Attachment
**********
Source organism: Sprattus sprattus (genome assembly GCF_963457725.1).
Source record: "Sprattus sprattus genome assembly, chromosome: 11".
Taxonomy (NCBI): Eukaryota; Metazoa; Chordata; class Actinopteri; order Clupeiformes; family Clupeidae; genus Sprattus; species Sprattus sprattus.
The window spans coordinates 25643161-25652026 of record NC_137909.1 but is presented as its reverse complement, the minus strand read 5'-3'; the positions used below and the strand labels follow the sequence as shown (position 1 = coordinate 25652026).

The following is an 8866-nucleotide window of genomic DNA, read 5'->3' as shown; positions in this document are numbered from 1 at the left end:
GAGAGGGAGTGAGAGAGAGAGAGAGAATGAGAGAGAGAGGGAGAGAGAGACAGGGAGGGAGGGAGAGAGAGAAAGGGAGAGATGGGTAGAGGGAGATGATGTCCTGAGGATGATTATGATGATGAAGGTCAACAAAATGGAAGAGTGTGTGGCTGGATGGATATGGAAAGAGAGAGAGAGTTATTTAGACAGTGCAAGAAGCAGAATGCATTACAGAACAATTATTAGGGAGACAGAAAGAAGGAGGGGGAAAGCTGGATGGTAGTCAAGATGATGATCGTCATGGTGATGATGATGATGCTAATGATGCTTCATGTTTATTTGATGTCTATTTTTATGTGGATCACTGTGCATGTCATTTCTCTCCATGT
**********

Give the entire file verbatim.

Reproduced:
Source organism: Sprattus sprattus (genome assembly GCF_963457725.1).
Source record: "Sprattus sprattus genome assembly, chromosome: 11".
Taxonomy (NCBI): Eukaryota; Metazoa; Chordata; class Actinopteri; order Clupeiformes; family Clupeidae; genus Sprattus; species Sprattus sprattus.
The window spans coordinates 25643161-25652026 of record NC_137909.1 but is presented as its reverse complement, the minus strand read 5'-3'; the positions used below and the strand labels follow the sequence as shown (position 1 = coordinate 25652026).

The following is an 8866-nucleotide window of genomic DNA, read 5'->3' as shown; positions in this document are numbered from 1 at the left end:
GAGAGGGAGTGAGAGAGAGAGAGAGAATGAGAGAGAGAGGGAGAGAGAGACAGGGAGGGAGGGAGAGAGAGAAAGGGAGAGATGGGTAGAGGGAGATGATGTCCTGAGGATGATTATGATGATGAAGGTCAACAAAATGGAAGAGTGTGTGGCTGGATGGATATGGAAAGAGAGAGAGAGTTATTTAGACAGTGCAAGAAGCAGAATGCATTACAGAACAATTATTAGGGAGACAGAAAGAAGGAGGGGGAAAGCTGGATGGTAGTCAAGATGATGATCGTCATGGTGATGATGATGATGCTAATGATGCTTCATGTTTATTTGATGTCTATTTTTATGTGGATCACTGTGCATGTCATTTCTCTCCATGT